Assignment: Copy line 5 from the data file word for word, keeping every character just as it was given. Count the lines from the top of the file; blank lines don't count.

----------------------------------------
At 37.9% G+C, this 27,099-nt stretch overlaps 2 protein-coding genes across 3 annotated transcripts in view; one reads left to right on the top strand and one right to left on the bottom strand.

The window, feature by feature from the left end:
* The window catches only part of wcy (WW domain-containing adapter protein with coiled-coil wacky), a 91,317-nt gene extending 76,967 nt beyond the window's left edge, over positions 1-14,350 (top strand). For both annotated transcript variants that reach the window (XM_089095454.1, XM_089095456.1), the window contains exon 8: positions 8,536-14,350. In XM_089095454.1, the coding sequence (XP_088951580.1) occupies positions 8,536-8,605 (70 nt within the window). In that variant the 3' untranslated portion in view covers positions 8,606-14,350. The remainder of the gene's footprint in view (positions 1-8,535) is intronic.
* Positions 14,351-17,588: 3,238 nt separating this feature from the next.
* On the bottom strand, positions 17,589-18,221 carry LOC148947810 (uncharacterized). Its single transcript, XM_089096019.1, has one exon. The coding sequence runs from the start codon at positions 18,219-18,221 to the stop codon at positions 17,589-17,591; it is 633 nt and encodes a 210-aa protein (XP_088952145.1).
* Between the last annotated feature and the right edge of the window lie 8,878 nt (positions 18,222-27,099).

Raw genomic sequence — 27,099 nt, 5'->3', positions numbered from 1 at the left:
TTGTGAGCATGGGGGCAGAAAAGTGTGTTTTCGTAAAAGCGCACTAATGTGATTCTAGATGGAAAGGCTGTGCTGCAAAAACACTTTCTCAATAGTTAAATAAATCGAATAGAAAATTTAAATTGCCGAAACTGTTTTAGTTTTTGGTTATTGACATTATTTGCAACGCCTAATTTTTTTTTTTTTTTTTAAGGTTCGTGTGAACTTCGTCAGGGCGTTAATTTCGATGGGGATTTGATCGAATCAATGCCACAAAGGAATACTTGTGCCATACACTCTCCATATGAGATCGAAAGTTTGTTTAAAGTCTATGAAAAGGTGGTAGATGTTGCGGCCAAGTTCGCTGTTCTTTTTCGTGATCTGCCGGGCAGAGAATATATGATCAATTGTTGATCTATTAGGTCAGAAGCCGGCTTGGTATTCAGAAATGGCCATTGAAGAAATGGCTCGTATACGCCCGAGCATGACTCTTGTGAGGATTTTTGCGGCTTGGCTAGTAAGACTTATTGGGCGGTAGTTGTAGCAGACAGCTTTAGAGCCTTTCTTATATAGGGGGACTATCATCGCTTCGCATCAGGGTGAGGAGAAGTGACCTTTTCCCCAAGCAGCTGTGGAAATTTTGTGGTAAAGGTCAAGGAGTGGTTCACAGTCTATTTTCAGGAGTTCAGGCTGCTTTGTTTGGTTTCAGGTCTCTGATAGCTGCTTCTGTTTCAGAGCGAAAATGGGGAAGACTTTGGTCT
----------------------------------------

* On the bottom strand, positions 17,589-18,221 carry LOC148947810 (uncharacterized). Its single transcript, XM_089096019.1, has one exon. The coding sequence runs from the start codon at positions 18,219-18,221 to the stop codon at positions 17,589-17,591; it is 633 nt and encodes a 210-aa protein (XP_088952145.1).